Typhoon Koppu takes aim at northern Philippines, storm alert issued

Filipino children play at a flood control project at a river in Paranaque city, south of Manila, Philippines.
Filipino children play at a flood control project at a river in Paranaque city, south of Manila, Philippines.PHOTO: EPA

MANILA (REUTERS, AFP) - A typhoon was heading straight for the main Philippine island of Luzon on Friday (Oct 16), prompting storm alerts in nearly 20 provinces and placing army and police units on standby.

With centre winds of 130 kmph, Typhoon Koppu was about 585km east of north-east Aurora province and moving west at 15 kmph.

Tropical Storm Risk forecast it would gain strength overnight.

"We have placed military and emergency workers on alert,"Alexander Pama, executive director of the National Disaster Risk Reduction and Management Council, said.

In a nationally televised address, President Benigno Aquino urged the estimated six million people in Typhoon Koppu’s direct path to be ready to evacuate, as he stressed the government was making full preparations.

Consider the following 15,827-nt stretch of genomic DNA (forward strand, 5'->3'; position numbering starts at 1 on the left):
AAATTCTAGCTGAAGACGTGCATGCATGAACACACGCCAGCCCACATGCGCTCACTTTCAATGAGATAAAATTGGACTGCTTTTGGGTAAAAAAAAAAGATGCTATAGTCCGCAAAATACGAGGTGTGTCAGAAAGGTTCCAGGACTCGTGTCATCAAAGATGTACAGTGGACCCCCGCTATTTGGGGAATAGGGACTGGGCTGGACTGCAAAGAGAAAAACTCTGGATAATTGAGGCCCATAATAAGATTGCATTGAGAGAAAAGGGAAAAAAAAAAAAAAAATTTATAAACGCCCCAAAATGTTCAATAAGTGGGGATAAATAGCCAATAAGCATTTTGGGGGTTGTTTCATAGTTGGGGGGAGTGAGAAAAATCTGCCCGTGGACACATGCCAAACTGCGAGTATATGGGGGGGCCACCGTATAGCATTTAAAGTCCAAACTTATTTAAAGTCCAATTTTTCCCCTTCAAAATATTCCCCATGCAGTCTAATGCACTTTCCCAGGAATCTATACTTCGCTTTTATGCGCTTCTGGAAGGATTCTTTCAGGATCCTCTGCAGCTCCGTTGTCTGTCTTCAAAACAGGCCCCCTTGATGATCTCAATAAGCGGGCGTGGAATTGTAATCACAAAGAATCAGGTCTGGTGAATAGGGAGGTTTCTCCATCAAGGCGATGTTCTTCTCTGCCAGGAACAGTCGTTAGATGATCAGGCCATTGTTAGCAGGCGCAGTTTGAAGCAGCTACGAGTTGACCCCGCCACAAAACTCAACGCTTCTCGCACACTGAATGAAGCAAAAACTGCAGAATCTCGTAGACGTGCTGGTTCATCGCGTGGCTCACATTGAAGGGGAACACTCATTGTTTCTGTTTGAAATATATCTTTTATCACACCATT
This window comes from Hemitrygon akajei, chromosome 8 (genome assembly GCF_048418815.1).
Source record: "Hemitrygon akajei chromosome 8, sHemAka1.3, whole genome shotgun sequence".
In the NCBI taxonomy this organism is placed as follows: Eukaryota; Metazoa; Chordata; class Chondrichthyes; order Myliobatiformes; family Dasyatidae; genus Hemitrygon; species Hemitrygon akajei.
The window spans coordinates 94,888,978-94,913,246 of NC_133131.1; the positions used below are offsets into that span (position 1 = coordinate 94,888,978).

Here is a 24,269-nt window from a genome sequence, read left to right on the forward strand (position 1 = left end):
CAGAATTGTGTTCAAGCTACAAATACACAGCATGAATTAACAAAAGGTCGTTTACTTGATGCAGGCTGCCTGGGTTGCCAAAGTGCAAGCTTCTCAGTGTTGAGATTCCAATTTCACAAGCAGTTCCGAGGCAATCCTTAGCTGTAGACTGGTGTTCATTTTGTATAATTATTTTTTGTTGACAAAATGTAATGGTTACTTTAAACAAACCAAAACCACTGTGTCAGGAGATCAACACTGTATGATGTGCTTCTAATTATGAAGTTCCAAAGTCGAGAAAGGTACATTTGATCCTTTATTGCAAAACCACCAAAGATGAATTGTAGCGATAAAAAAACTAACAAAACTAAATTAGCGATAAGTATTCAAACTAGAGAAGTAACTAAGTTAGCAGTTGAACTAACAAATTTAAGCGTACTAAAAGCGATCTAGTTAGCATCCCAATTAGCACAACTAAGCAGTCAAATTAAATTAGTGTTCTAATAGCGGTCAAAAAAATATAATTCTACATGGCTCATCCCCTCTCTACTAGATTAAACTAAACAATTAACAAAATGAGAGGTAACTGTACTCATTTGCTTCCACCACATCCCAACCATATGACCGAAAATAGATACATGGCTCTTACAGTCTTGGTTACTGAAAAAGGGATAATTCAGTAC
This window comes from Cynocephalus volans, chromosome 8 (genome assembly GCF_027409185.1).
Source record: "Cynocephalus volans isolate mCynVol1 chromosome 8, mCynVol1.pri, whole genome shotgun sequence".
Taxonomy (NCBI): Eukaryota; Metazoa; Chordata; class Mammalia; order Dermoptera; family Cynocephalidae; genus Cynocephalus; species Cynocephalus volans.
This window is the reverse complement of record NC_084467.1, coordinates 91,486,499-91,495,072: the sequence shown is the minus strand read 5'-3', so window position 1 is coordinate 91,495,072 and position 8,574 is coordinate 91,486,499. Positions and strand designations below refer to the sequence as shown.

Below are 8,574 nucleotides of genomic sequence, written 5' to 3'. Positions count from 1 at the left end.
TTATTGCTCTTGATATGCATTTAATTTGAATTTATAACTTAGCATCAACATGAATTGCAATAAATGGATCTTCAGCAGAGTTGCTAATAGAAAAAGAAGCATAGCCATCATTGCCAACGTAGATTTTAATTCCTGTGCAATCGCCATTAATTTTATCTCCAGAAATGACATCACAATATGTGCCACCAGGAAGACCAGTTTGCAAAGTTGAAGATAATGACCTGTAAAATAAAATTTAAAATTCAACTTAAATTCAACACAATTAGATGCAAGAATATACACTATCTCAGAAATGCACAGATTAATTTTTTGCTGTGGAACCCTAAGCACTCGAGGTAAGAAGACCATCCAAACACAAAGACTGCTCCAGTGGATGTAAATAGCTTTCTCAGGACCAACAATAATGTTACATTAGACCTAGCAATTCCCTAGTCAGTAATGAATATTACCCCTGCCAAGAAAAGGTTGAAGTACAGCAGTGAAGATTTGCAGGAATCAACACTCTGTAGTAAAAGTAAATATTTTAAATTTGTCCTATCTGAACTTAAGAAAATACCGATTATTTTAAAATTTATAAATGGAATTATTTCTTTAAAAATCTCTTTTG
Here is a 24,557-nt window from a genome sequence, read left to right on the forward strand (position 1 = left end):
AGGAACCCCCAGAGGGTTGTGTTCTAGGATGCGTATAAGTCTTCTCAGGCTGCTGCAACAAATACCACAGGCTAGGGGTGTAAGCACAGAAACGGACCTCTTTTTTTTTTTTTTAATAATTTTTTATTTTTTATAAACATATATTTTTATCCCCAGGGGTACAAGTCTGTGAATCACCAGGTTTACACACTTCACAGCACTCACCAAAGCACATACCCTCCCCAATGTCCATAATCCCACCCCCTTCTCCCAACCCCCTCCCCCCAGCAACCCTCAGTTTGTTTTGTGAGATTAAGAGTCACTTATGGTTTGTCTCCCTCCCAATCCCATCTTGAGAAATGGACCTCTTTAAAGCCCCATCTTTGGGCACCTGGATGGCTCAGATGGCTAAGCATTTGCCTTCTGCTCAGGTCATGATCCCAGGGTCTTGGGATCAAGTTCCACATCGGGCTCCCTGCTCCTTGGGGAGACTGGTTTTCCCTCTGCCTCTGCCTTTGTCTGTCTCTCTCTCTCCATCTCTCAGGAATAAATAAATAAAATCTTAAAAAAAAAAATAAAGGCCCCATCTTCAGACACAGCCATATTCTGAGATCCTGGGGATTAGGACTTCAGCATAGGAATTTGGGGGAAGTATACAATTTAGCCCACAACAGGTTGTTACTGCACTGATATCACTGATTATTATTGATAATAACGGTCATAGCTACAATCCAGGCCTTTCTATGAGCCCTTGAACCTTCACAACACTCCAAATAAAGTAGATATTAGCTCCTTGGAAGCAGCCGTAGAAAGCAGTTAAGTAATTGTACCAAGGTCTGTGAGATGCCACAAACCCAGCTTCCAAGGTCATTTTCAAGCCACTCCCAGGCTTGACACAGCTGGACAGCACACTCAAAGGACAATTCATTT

“Your government is here to help us achieve zero casualties,” Mr Aquino said.

Mr Aquino warned of intense rain over a long period of time.

“This typhoon is different because it will have the effect of being stationary,” Mr Aquino warned, adding that forecasters said it could take 12 hours for it to leave the main island of Luzon.

“Because of El Nino, evaporation at sea will be enhanced and cause the typhoon to suck up more water that it will dump on us.”

The state weather service also warned of storm surges of up to 1.2 metres in some coastal areas.

Mr Aquino said heavy equipment, relief goods and rescuers had been pre-positioned in those areas to ensure roads were cleared to get help to them if needed.

“We have assets at the ready... to respond to any eventuality. However, we are dealing with nature so we don’t really know what will happen.”

While storm alerts had been placed over most of Luzon, home to about 50 million people including in the capital of Manila, no evacuations had yet been announced on Friday.

The last time Mr Aquino made a televised appeal was in 2013, the day before super typhoon Haiyan struck the central Philippines, killing more than 6,300 people and leaving millions homeless.

An average of 20 typhoons hit the Philippines every year.